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What are the differences between SDN open source and vendor products?

Choosing between SDN open source and vendor-provided options is easier when you know some of the available choices. Industry analyst Lee Doyle lists some of the options.

Many organizations have experienced the benefits of automation and scalability that software-defined networking...

brings to their data center networks. IT leaders are challenged to pick SDN options that are standards-based, open and interoperable in multivendor environments. Choices include SDN open source software, like OpenDaylight or OpenFlow, network operating systems for white box switches and a wealth of vendor-specific SDN products.

Leading enterprise IT organizations have deployed SDN in their data centers to automate network deployments, improve management capabilities and improve scalability. SDN products are easily customizable and can be adapted to their specific requirements.

Editor's note: SD-WAN is a separate product category and is not addressed here.

SDN open source options

Proponents of SDN open source promote its benefits of no -- or low -- cost, innovation and adaptability.

Proponents of SDN open source advocate its benefits of no -- or low -- cost, innovation and adaptability. A leading SDN open source option in the data center is OpenDaylight (ODL). The OpenDaylight Project, hosted by the Linux Foundation, comprises a large number of leading suppliers and buyers of networking services. The Linux Foundation promotes ODL standardization and adoption, and its goal is to create a strong developer and partner ecosystem to continually enhance ODL. A number of vendors use ODL code, including Lumina Networks -- a spinoff from Brocade -- which supports commercial ODL distribution.

The original SDN standard protocol is OpenFlow. The OpenFlow controller enables programmability of the forwarding plane for network devices, like switches and routers. OpenFlow is promoted by the Open Networking Foundation. Many network suppliers use OpenFlow in their products, and OpenFlow is broadly implemented by leading service providers.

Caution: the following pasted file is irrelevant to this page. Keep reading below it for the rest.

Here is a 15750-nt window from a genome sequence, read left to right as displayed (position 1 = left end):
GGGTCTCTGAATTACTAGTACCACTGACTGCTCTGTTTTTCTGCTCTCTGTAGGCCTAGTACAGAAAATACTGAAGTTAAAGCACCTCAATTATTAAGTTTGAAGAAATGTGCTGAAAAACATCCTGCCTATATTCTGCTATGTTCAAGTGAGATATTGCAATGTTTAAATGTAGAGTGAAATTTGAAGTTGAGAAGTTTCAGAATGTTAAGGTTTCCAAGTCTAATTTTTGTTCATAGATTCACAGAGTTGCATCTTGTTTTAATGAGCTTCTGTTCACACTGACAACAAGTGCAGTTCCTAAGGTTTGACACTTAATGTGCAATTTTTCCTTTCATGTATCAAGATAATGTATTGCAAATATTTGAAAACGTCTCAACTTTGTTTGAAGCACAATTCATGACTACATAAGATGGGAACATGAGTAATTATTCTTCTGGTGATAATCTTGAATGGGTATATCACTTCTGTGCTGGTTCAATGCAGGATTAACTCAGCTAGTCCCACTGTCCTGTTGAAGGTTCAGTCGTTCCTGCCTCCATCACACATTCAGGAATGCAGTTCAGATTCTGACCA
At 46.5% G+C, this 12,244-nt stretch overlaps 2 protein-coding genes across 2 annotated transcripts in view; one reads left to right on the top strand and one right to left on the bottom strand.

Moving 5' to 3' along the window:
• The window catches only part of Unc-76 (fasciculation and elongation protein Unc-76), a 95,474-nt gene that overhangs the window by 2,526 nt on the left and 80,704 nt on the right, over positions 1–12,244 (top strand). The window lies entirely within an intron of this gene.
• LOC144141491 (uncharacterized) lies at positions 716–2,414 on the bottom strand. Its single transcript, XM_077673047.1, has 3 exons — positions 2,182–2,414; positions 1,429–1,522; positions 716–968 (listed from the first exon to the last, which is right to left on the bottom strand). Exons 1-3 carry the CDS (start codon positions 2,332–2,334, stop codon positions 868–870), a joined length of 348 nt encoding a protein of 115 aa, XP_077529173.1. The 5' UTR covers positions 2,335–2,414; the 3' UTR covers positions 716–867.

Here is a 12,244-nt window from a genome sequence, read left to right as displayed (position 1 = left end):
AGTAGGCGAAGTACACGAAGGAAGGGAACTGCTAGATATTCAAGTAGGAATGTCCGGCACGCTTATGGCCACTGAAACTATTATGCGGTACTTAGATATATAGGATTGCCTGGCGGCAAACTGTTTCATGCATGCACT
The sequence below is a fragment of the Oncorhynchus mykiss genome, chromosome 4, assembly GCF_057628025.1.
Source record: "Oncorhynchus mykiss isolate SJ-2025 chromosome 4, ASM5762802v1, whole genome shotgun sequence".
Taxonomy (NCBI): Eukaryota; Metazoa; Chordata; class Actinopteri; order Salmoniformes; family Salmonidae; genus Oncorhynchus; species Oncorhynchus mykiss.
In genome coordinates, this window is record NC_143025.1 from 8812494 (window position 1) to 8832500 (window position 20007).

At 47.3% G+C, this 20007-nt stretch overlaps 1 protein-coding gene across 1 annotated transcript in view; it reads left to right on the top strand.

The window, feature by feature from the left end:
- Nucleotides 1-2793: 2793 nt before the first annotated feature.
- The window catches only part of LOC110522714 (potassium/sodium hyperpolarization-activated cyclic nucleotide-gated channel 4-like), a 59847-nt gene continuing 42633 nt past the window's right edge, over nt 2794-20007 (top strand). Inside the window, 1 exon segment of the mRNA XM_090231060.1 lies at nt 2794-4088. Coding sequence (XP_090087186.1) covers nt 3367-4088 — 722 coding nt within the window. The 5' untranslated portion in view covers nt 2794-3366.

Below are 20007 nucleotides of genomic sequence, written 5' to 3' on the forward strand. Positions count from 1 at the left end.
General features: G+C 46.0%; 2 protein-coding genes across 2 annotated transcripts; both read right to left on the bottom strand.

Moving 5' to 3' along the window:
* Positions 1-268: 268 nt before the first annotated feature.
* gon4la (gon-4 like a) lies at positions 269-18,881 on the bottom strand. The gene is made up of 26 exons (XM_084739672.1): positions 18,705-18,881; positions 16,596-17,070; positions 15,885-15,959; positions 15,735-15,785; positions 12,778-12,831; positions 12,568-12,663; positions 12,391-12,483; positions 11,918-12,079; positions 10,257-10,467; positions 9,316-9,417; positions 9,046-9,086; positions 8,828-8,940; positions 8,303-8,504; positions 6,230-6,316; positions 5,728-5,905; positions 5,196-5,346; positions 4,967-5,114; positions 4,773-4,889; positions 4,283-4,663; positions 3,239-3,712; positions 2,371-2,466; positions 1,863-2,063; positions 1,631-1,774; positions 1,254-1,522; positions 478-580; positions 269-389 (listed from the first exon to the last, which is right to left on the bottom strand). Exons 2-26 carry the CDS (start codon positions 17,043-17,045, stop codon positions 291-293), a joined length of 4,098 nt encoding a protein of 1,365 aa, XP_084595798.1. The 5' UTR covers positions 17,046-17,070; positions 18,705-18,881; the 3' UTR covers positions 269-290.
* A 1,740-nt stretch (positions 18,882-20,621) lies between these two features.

OpenStack -- by the OpenStack Foundation open source standards group -- offers another option for data center network software. In addition, the Open Networking User Group is a user-driven organization that promotes open network software standards and adoption.

Open source SDN options

Leading supplier options

Vendor options have traditionally dominated data center networking due to their high performance, reliability, and well-established service and support capabilities. A number of vendors offer SDN for the data center. Below are some of the options:

  • Cisco. The vendor's Nexus 9000 line of data center switches includes Application Centric Infrastructure and Application Policy Infrastructure Controllers that offer SDN capabilities.
  • VMware. NSX is overlay software that offers network virtualization and security to data center networks independent of the underlying switch hardware.
  • Additional data center switch suppliers with SDN options include Aruba -- a Hewlett Packard Enterprise company -- Dell, Arista Networks and Juniper Networks, among others.
  • Network operating systems. A number of suppliers offer software to support white box switches in the data center, including Big Switch Networks, Cumulus Networks and Pluribus Networks.

Next Steps

SDN has potential for both wired and wireless campus networks

Don't forget to consider SDN security

Four steps to prepare for SDN deployment

This was last published in August 2017

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